- Three female fugitives wanted in New Jersey restaurant theft arrested in Illinois
- Man guilty in 2012 crash into home that injured 8-year-old
- McDonald’s: Federal complaint says company is joint employer
- T-Mobile settlement: $90M for cell phone bill cramming
- Shelter Care Ministries gets $30,000 grant
- Even more dead bees?
- Holiday travel: 98.6 million plan getaway, most on record
- Scam artists posing as utility reps, demanding payment
- Holiday mailing deadlines approach, Rockford Post Office warns
- Hispanics more than half of all renters, yet most are uninsured
American Cancer Society supports increase in cigarette tax
April 19, Illinois Gov. Pat Quinn (D) has announced a series of initiatives to address the state’s fiscal and public health concerns. Included in his proposal is a plan to increase the state’s cigarette tax by $1 per pack. Illinois’ current cigarette tax rate of 98 cents per pack ranks Illinois 32nd among all U.S. states. The American Cancer Society supports this proposal.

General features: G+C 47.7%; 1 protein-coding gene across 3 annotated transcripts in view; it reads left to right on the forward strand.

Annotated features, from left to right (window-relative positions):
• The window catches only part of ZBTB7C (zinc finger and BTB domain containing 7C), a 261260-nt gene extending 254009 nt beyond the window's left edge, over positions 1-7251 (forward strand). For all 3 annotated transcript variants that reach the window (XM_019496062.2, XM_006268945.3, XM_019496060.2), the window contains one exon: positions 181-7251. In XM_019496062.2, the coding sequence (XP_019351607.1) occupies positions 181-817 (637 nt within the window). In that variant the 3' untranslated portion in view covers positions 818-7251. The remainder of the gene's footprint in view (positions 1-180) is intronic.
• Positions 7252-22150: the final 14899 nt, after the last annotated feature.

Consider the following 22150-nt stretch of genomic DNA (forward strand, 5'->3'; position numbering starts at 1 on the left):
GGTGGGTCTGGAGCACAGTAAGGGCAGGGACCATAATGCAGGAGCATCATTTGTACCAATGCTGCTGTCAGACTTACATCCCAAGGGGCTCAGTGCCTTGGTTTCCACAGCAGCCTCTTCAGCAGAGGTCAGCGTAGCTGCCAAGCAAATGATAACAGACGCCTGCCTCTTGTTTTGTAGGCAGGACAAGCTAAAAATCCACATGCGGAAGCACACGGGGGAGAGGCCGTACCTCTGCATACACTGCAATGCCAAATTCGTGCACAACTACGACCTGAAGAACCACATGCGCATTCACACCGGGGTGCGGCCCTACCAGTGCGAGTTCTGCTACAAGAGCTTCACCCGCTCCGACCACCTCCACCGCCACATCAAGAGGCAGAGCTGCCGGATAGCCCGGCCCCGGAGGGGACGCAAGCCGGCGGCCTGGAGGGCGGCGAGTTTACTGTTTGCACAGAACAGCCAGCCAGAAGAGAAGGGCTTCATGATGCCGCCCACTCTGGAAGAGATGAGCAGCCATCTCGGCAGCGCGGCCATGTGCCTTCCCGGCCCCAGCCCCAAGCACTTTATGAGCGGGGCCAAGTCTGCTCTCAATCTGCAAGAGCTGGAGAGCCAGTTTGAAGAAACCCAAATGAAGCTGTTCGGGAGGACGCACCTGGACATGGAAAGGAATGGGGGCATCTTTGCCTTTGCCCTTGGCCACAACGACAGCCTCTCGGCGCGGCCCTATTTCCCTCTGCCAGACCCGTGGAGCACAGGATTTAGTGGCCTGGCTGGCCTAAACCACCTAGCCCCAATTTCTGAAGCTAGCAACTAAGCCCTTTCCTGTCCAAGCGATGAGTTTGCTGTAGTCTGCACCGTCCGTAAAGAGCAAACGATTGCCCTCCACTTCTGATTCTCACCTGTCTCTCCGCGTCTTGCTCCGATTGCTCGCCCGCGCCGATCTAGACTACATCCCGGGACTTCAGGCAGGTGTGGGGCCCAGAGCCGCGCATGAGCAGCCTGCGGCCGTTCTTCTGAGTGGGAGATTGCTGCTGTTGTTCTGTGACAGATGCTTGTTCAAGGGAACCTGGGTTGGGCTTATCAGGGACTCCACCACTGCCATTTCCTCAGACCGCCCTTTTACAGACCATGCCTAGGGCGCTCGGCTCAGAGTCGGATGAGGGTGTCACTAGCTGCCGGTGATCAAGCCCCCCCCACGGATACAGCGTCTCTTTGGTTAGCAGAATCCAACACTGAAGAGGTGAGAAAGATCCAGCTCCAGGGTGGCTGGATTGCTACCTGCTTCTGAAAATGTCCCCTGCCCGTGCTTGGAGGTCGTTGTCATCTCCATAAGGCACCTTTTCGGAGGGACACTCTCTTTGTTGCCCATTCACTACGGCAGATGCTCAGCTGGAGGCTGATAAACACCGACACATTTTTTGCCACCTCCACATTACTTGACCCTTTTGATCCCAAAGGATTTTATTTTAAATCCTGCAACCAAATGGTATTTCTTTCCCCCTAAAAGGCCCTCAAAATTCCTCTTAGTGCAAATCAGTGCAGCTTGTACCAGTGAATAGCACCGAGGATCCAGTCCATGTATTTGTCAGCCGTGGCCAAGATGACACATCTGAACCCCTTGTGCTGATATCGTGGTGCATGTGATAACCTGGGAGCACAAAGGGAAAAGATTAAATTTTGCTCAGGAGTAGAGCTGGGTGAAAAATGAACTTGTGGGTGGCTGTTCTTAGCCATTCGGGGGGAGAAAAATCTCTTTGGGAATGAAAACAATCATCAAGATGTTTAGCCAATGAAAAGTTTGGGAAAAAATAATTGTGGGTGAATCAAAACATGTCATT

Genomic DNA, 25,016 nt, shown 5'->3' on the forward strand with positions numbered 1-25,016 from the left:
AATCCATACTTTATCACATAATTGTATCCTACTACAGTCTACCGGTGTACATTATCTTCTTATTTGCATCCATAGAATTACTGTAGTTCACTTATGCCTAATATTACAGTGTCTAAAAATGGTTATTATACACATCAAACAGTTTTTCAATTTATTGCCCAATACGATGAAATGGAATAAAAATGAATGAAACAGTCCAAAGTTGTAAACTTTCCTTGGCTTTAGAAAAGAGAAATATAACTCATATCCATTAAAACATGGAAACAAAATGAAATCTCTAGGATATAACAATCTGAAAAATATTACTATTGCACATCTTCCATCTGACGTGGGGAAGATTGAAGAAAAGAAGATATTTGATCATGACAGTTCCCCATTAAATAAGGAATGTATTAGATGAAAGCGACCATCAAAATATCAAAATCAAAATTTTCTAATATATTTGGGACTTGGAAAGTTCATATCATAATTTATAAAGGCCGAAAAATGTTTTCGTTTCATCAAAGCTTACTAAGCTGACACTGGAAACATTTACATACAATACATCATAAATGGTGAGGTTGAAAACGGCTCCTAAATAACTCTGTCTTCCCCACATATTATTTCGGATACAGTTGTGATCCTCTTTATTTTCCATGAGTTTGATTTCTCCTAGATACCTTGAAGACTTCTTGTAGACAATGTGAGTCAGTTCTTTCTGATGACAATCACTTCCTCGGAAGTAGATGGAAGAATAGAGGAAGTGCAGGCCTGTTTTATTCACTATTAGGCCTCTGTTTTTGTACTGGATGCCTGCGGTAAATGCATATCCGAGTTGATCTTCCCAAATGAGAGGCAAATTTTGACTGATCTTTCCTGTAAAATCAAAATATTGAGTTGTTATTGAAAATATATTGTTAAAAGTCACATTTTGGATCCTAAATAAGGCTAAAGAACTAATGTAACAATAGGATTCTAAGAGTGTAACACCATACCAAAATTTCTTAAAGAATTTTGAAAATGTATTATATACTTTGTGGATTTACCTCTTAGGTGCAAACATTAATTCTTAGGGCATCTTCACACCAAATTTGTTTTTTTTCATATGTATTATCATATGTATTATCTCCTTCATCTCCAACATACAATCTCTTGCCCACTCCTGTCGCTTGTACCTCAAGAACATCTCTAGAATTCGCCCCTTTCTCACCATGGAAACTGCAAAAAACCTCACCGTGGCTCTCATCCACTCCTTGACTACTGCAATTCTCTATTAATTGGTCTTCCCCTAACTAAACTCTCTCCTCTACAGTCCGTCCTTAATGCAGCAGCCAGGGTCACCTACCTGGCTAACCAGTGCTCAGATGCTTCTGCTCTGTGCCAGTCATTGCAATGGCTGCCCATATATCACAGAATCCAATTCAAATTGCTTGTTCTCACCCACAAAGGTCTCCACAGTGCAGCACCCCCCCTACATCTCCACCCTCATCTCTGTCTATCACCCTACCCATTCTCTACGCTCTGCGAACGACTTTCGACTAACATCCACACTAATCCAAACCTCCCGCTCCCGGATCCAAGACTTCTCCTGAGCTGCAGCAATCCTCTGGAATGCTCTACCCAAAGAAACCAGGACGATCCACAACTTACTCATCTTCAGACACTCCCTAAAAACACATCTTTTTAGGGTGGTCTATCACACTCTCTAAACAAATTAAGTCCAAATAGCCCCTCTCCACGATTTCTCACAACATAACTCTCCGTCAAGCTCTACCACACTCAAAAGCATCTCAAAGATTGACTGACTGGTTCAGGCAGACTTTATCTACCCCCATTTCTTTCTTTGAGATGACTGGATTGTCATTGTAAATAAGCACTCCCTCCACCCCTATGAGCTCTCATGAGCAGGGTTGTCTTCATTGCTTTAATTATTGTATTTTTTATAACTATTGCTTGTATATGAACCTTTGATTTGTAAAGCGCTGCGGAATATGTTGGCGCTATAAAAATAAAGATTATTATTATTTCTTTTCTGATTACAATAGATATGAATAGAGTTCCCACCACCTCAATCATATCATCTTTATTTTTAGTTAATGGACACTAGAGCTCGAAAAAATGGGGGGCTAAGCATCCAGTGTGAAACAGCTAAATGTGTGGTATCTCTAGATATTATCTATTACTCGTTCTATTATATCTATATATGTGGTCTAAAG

The American Cancer Society is pleased Gov. Quinn is combining smart fiscal and public health policy. Smoking remains the leading cause of cancer, and this proposal will not only reduce the burden on the state’s Medicaid program for years to come, but more importantly, it will save lives and improve the health of people across Illinois, particularly in curtailing youth smoking.
The facts are staggering, and Illinois can and should do better. If the cigarette tax increase passes, we estimate that more than 70,000 youth will never smoke, and more than 38,000 current Illinois residents will be spared from premature death caused by smoking. Thus, the proposal’s upside potential to reduce the pain and suffering from cancer and other diseases is enormous. From our perspective, the measure offers remarkable promise to create a world with less cancer and more birthdays.
The American Cancer Society and its legion of supporters commend Gov. Quinn and encourage our legislators to adopt this proposal quickly so the lifesaving outcomes can begin.
Amy Jo Steinbruecker
Media Relations Manager (Suburban)
Illinois Division/American Cancer Society, Inc. Oak Brook Terrace
From the May 2-8, 2012, issue